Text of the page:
Novartis Turns To Digital Health To Rationalize High Cost Heart Failure Drugs

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Last week, the FDA approved the first drug to show a measurable improvement to mortality rates for heart failure patients when compared to Enalapril, the current standard treatment. The new drug, Entresto, was developed by Novartis and is being called a game-changer by cardiologists who have waited more than decade for better medications, and specifically for medications that reduce mortality rates, for the condition. Entresto, which has been shown to both reduce mortality and heart failure-associated hospitalizations, represents the most significant improvement in treatment options in 20 years, and is expected to be a blockbuster drug for Novartis.

The problem with Entresto is its cost. At $12.50 per day, the new drug is significantly more expensive than its less effective predecessor, Enalapril, which costs less than a dollar per day. To help insurers maximize their return on investment, Novartis is evaluating the possibility of partnering with digital health companies to further reduce heart failure-associated hospitalizations and help ensure that the medication is a financially sustainable treatment option.

Novartis has a track record of pursuing innovative solutions to support its treatments. In 2010, the company invested $24 million in Proteus Digital Health, a startup building ingestible sensors that, pending FDA approval, will be embedded in traditional pills. The sensors can detect when they have been swallowed, and then will automatically send a signal to a paired smartphone app to track medication compliance for patients. In 2014, Novartis made headlines again when it partnered with Google to commercialize its glucose-monitoring contact lenses. More recently, Novartis announced that it had partnered with Qualcomm in a $100 million joint-effort to create a digital health platform designed to support clinical trials. The announcement was made in January 2015, just two months before Apple unveiled ResearchKit which provides similar functionality.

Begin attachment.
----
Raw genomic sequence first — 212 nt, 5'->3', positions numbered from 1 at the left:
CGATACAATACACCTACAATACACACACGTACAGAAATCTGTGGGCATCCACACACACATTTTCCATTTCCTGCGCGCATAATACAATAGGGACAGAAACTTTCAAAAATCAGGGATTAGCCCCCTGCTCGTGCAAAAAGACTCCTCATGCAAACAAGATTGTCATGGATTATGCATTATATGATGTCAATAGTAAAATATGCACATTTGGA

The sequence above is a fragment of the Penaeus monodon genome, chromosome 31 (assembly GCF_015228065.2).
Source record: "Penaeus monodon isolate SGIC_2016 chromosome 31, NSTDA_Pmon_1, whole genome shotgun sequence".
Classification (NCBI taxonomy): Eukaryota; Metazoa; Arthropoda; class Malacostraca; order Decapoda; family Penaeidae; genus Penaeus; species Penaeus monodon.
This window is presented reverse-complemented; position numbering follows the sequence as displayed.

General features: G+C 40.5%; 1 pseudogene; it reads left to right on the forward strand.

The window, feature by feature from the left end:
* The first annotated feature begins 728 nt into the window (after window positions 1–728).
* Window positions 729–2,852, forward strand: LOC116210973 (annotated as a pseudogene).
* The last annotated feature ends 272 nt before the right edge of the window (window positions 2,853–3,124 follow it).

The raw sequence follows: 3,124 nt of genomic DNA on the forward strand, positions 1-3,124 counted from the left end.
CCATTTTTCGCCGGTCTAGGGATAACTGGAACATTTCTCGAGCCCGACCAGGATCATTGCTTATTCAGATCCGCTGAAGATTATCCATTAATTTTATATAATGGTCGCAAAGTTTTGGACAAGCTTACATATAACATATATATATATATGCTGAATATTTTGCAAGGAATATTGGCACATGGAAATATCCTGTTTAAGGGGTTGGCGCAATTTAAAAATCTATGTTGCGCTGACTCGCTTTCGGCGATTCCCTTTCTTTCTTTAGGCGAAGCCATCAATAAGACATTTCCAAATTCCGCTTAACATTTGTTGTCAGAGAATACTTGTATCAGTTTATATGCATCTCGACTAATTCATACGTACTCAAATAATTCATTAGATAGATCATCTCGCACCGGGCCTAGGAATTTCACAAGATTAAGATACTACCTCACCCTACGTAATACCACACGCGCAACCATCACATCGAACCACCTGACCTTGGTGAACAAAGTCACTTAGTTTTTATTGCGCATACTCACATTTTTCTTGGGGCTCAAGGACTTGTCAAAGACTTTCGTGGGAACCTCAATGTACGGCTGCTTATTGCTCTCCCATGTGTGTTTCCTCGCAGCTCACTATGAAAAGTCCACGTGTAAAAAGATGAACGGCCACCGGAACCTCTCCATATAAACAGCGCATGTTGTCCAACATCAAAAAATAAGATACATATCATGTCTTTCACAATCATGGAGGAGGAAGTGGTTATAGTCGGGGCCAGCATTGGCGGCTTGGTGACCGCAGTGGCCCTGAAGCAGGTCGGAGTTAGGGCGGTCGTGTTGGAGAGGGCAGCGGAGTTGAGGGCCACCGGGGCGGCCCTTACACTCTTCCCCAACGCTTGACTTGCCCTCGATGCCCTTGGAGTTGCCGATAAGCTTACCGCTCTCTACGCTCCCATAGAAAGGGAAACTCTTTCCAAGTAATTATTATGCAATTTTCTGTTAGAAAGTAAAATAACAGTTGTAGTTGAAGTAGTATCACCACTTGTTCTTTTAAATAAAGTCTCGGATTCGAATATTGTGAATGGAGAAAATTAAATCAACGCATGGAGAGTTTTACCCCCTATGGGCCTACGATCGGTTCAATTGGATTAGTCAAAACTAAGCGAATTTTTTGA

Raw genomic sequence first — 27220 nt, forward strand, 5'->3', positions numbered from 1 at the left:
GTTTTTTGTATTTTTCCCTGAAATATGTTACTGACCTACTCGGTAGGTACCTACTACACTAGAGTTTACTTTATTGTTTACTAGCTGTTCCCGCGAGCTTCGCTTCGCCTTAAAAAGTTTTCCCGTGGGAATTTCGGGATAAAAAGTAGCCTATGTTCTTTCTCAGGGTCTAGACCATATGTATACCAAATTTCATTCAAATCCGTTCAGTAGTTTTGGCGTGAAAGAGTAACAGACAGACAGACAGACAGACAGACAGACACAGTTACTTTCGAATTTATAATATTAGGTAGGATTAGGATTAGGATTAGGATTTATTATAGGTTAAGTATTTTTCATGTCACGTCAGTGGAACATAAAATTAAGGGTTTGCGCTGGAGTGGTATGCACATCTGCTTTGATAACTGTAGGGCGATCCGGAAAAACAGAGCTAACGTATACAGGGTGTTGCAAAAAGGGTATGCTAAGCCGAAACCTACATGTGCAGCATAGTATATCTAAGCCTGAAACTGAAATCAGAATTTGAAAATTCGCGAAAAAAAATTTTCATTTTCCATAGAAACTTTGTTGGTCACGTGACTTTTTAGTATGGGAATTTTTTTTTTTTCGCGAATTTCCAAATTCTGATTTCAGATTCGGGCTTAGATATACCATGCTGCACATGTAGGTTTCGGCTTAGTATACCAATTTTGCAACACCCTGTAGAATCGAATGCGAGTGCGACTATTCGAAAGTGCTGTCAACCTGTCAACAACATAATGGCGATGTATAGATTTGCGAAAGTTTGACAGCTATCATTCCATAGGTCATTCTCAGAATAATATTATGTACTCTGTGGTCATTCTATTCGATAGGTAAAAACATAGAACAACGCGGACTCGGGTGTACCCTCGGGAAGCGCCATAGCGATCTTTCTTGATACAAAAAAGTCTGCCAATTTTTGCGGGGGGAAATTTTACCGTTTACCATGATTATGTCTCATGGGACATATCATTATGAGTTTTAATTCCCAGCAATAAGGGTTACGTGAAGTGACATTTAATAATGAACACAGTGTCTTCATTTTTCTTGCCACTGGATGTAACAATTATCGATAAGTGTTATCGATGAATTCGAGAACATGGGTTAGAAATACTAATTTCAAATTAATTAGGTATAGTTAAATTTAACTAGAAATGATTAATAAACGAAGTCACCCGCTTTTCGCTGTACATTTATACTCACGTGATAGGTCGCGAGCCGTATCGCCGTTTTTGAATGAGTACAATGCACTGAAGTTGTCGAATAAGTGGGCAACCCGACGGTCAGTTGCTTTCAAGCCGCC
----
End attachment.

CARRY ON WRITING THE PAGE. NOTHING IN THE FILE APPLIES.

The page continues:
Now, Novartis is returning to the digital health industry to find ways of rationalizing the cost of its newly approved medication. The company is specifically evaluating remote patient monitoring services and solutions, including Internet-connected scales that could detect concerning changes in daily fluid balances. By rolling out a platform that supplements its medication, Novartis hopes to improve outcomes and drive down healthcare services utilization within the heart failure patient population. This, says CEO Joe Jiminez, is the way forward for Novartis, “We’re going to have to get smarter about services around the pill…and move into some areas that are different from just discovery of the drug. You’re going to see Novartis go to payers with multiple services.” By partnering with remote patient monitoring services, Jiminez believes he can win over insurers by offering a comprehensive solution that will contain costs, rather than increase them.

The company is also testing flexible pricing models to insurers in a new payment model. Under the new model, insurers would get a partial refund if the new drug did not deliver on its promised outcome, and Novartis would get a bonus if the drug over-performed.


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